Once upon a time, I was a Mad Scientist. My superpower was the dark art of Optimization. I bullied armies of machines into solving the world’s hardest computation problems (like designing computer chips without a human). No more than 100 people could do what I did.

It sounds like bragging because it is. But it was the lie I fed myself to feel better. Behind the fake smile, I knew something wasn’ t right. When I got better at what I did, the more I died inside. I was just too dumb and proud to notice the signs sooner.

Like most bad decisions, it started because of a girl.

I was a broke student looking for a job that paid well enough for plane tickets to visit my then-girlfriend. After trying various gigs, I found my way into the office of a professor, though I didn’t suspect anything of him at the time.

I never ended up buying the plane tickets, or visiting my girlfriend. Instead, I filled my life with work and whatever I could buy to make me happy. The universe tried to save me many times, but I didn’t listen.

For example, sign one: how many times have you failed trying the same thing? I failed one freshman course three times. As a graduate student. It was called “Artificial Intelligence”. I had to evict human intelligence to make space for it.

Sign two: I was rejected by Grad School and became jobless in a terrible economy. The (evil) professor I worked for tempted me with a backdoor pass into University of Michigan’s Advanced Computer Architecture Laboratory. I accepted. And then I never saw the sun for years.

Later, in a strange moment of clarity, I escaped, but not without permanent damage. My journey in Evil Science and Midwest winter left me with a surprising mental defect. It’s burned so deep it’s now a reflex:

A sixth-sense for detecting Bullshit.

You see, in Science, B.S. can never be allowed to live. People’s lives depend daily on scientists thinking accurately. It keeps planes in the air. It keeps cars from exploding even though car engines work by detonating fuel and air inches from your hands.

And bullshit kills lives.

How do all the magical machines in our lives work without killing you?

The answer is you test and you measure and you test and you measure and you test again. No guessing allowed.

Because bullshit kills lives.

This requires discipline. Something every scientist is forced to learn. And something I didn’t know I took for granted…

… until I started earning some money on my own. I was shocked by the buffets of Bullshit the so-called “experts” served to people in the business world. Especially in Marketing. I guess that’s what happens when anyone can write anything and anyone can call themselves an expert. It’s crazy how people try to win arguments by dick-fencing or charm.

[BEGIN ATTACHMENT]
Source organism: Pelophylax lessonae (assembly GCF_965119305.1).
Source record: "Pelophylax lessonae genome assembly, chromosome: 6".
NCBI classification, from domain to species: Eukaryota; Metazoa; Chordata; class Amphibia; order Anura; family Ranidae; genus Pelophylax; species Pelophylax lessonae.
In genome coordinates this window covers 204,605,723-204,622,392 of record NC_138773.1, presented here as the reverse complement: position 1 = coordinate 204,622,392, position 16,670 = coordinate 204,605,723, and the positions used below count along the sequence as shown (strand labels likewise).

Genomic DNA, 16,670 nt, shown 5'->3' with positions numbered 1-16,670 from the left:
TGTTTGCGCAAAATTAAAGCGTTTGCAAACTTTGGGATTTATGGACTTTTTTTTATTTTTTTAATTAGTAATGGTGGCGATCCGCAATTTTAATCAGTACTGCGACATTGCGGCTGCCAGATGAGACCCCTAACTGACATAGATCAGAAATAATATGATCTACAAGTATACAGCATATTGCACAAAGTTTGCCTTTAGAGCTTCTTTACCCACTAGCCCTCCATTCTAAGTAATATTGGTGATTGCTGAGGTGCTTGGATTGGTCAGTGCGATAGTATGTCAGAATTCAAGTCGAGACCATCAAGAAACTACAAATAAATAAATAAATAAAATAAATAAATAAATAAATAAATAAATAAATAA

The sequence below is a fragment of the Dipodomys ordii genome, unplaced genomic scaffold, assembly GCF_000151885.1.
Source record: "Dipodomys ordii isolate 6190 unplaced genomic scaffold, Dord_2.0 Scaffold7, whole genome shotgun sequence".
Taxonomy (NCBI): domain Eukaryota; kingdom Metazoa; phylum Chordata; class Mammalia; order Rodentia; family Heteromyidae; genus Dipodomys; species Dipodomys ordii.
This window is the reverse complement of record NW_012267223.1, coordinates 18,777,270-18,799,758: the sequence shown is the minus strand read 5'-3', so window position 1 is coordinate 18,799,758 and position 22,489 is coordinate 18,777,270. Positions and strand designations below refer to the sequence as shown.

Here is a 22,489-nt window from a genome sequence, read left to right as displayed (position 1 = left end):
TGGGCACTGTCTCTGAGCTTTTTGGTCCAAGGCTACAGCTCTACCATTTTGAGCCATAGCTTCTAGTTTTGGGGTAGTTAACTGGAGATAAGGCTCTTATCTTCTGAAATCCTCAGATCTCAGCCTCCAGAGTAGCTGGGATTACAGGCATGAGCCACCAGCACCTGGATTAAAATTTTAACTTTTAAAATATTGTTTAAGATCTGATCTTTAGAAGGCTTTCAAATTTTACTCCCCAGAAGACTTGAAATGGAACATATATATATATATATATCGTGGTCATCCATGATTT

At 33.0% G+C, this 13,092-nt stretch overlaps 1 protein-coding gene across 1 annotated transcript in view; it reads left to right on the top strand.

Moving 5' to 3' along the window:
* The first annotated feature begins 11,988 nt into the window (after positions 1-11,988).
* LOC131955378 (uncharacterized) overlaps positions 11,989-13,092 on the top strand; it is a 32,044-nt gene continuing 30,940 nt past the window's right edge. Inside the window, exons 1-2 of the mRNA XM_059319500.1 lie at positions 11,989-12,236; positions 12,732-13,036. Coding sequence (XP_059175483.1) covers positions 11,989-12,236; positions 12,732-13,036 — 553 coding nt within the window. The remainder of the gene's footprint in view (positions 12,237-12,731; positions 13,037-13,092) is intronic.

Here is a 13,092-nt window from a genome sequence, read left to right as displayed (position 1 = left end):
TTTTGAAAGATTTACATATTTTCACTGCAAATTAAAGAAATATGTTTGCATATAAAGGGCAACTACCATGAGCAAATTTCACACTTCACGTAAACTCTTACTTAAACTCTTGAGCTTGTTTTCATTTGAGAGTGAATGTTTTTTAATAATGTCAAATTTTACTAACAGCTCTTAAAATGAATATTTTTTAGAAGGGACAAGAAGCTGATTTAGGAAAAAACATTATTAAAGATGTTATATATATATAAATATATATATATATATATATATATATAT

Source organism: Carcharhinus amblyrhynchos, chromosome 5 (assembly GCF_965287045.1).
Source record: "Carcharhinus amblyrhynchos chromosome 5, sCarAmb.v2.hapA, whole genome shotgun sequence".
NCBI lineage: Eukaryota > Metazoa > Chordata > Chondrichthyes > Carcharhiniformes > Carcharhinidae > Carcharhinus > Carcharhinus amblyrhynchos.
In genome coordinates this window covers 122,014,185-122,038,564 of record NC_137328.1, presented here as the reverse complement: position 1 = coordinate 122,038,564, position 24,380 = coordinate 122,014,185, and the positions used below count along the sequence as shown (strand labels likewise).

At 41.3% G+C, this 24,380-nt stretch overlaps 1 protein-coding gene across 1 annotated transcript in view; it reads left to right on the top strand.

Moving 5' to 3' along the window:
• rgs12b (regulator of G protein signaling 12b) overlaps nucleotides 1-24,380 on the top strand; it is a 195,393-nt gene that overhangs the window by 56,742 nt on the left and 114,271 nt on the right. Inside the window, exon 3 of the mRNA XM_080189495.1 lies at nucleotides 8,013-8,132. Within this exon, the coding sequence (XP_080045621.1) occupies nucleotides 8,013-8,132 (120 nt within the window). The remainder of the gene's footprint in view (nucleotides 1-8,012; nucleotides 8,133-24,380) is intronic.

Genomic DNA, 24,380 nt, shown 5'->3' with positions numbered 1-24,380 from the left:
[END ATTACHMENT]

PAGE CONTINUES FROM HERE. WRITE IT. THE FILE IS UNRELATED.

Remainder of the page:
Nobel laureate Richard Feynman said, “It doesn’t matter how beautiful your theory is, it doesn’t matter how smart you are. If it doesn’t agree with experiment, it’s wrong.” He saw first hand the fatal consequences of pride. He was a member of the Rogers Commission to investigate the Challenger Space Shuttle disaster. When NASA managers recruited Christa McAuliffe for the shuttle’s Teacher-in-Space program, they told her there was a 1 in 100,000 chance of a catastrophic failure aboard the shuttle. Feynman discovered that NASA’s own engineers estimated it was closer to 1 in 200.

And on January 28, 1986, Challenger disintegrated over the Atlantic, off the coast of Florida.

Feynman warned, “For a successful technology, reality must take precedence over public relations, for nature cannot be fooled.”

Same applies in business. There really is only ONE way to settle any argument: Test. Results decide who wins, and the only opinions that matter are from customers who vote with the most dollars.

And then I realized…

Marketing is not art.

And maybe there’s no mystery at all. My parents owned a family business, and I could finally understand why they thought keeping me out of business was “better for me.” It was only stressful and risky for them because they were too deep with alligators. So they never discovered that:

A good business is a system. A system for attracting, keeping and multiplying customers. And advertising and marketing, done right, are also systems. They are rooted in Psychology — the Science of Human Behavior. The truth is, yes, you are unique, but how you behave isn’t. Psychology has laid out a treasure map of pretty much everything you need to know about what makes people do anything: What motivates someone to buy… How to reduce the pain of opening their wallet… How to make difficult decisions easy. How to never compete on price. Finally, every step in your business process can be tracked, measured and optimized.

So why do people lie and pretend it’s “magic” or art?

I can think of three reasons:

One: to con victims into paying for marketing or advertising that don’t depend on concrete results. You’ll hear excuses that it’s for “exposure” or “building your brand.”

Bullshit. Every dollar you invest in marketing or advertising should return many more dollars in profit. And you should be able to tell if something works by counting how many people responded directly to it and bought because of it. Otherwise, why pay for it?